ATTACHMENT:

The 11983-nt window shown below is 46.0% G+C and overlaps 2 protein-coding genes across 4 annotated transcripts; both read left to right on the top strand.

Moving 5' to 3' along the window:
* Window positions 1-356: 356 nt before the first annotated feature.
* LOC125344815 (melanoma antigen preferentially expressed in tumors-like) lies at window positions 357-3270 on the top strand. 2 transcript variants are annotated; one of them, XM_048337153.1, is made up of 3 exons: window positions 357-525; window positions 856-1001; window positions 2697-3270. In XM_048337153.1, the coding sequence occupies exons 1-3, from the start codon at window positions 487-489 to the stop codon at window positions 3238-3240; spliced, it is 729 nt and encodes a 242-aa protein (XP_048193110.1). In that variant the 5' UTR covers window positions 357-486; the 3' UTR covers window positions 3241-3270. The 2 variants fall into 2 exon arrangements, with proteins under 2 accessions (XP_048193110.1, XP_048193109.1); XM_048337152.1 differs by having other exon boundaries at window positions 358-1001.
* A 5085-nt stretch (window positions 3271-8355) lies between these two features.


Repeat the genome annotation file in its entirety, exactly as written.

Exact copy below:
The 11983-nt window shown below is 46.0% G+C and overlaps 2 protein-coding genes across 4 annotated transcripts; both read left to right on the top strand.

Moving 5' to 3' along the window:
* Window positions 1-356: 356 nt before the first annotated feature.
* LOC125344815 (melanoma antigen preferentially expressed in tumors-like) lies at window positions 357-3270 on the top strand. 2 transcript variants are annotated; one of them, XM_048337153.1, is made up of 3 exons: window positions 357-525; window positions 856-1001; window positions 2697-3270. In XM_048337153.1, the coding sequence occupies exons 1-3, from the start codon at window positions 487-489 to the stop codon at window positions 3238-3240; spliced, it is 729 nt and encodes a 242-aa protein (XP_048193110.1). In that variant the 5' UTR covers window positions 357-486; the 3' UTR covers window positions 3241-3270. The 2 variants fall into 2 exon arrangements, with proteins under 2 accessions (XP_048193110.1, XP_048193109.1); XM_048337152.1 differs by having other exon boundaries at window positions 358-1001.
* A 5085-nt stretch (window positions 3271-8355) lies between these two features.